Brand hi-jacking appears to be on the rise in the US political sphere of late. Over the past year, many political candidates have used domain names as ammunition in their PR campaigns. Carly Fiorina’s (former CEO of HP) recent campaign in the US presidency race was thwarted by failing to register relevant domain names for her presidential campaign. The result? Another party purchased and registered the domain name to deliberately post disparaging comments about her past history, in particular her role in laying off approximately 30,000 Hewlitt Packard employees.
In the most recent of attacks on personal brands, US legislator for the state of Louisiana Steve Carter, has been the most recent victim. Following a failure to renew the domain stevecarterla.com before it’s expiration date, Carter’s opponent , Robert Cipriano purchased the domain and subsequently transferred the rights to an un-named party.
As it stands right now, online visitors to the website stevecarterla.com might be a little shocked by the content currently posted which essentially criticises every policy, action and legislative decision made by Carter during his time in office. The wholly unflattering content accuses him of increasing taxes, reckless spending of public finances and playing a major part in the demise of Louisiana’s state school system. In essence, the website represent an unwavering attack on Carter’s personal ‘brand’. The cases of Carly Fiorina and Steve Carter are not unique. Increasingly digital assets (domain names, social media profiles, etc…) are being harnessed as tools to damage and defame the digital presence of political opponents. Indeed, Donald Trump registered three thousand new domains this week alone, adding to his mammoth existing portfolio.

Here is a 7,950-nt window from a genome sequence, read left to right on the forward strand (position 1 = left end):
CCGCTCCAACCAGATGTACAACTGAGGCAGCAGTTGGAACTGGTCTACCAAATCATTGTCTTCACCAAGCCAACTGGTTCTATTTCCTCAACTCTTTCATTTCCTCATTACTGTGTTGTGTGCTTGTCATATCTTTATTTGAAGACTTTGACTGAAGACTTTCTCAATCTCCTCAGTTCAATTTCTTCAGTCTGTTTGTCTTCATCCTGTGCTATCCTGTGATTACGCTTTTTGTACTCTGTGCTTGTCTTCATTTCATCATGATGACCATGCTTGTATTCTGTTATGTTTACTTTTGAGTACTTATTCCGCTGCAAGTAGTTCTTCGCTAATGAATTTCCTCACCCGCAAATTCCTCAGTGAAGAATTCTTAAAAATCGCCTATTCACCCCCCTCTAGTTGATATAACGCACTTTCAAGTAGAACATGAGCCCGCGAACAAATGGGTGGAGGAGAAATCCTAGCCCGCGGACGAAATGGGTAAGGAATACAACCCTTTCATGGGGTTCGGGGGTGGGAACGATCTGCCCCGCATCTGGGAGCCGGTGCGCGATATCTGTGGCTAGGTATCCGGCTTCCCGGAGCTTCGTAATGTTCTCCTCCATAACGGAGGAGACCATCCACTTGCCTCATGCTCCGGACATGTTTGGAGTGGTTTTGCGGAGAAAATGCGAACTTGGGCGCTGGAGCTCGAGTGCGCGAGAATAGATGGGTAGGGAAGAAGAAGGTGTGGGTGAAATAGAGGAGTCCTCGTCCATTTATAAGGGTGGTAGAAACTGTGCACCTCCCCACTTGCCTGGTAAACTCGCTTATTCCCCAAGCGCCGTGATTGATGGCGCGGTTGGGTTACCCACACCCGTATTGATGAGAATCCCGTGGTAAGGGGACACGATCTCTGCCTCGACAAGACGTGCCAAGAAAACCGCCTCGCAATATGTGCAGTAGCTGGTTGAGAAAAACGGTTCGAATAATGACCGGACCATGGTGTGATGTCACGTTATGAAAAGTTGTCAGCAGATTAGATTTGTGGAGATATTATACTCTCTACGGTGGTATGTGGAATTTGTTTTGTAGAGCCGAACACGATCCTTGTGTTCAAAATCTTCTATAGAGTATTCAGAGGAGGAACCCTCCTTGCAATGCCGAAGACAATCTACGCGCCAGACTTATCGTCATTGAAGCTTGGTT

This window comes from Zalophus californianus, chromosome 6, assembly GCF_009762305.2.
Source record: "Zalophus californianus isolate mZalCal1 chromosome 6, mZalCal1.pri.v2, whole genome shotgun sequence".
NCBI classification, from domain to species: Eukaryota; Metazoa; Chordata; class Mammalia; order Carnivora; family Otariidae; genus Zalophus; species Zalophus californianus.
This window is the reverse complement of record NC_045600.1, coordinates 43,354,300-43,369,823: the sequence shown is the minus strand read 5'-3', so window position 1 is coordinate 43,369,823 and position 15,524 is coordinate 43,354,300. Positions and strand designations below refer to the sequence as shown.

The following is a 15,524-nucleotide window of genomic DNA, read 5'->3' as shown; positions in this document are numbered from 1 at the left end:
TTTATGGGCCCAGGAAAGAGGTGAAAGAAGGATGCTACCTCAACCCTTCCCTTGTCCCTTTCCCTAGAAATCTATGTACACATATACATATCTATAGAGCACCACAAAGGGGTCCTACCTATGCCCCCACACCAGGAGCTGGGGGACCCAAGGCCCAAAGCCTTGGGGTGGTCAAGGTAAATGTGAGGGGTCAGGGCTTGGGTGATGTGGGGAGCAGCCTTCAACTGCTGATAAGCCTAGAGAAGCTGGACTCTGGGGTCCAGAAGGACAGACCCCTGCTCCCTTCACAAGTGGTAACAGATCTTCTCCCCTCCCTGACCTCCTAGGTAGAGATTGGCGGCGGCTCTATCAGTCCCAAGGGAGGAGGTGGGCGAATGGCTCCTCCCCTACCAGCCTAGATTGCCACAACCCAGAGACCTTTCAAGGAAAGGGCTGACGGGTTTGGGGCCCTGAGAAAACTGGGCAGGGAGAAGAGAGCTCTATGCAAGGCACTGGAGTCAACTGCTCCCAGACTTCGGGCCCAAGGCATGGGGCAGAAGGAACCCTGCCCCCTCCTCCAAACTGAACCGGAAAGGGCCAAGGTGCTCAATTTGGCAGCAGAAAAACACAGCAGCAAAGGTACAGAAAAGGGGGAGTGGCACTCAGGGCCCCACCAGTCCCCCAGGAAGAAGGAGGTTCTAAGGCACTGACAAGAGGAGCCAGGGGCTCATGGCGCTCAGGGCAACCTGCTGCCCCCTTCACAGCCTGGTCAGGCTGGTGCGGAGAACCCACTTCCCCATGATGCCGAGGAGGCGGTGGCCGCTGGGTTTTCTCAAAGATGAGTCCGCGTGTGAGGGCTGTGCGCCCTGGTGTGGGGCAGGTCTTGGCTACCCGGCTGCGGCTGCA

What can brand’s at large learn from these digital oversights?
Both cases listed above further reinforce the significance of domain names as valuable and powerful digital real estate in today’s online world. Brands, whether of a business or personal nature, are increasingly becoming more aware of the far reaching potentiality of digital assets like domain names and indeed intangible assets like online reputation.Such assets hold immense positive or negative potential depending on how they are used. Preparing your digital brand protection strategy has never been more important.
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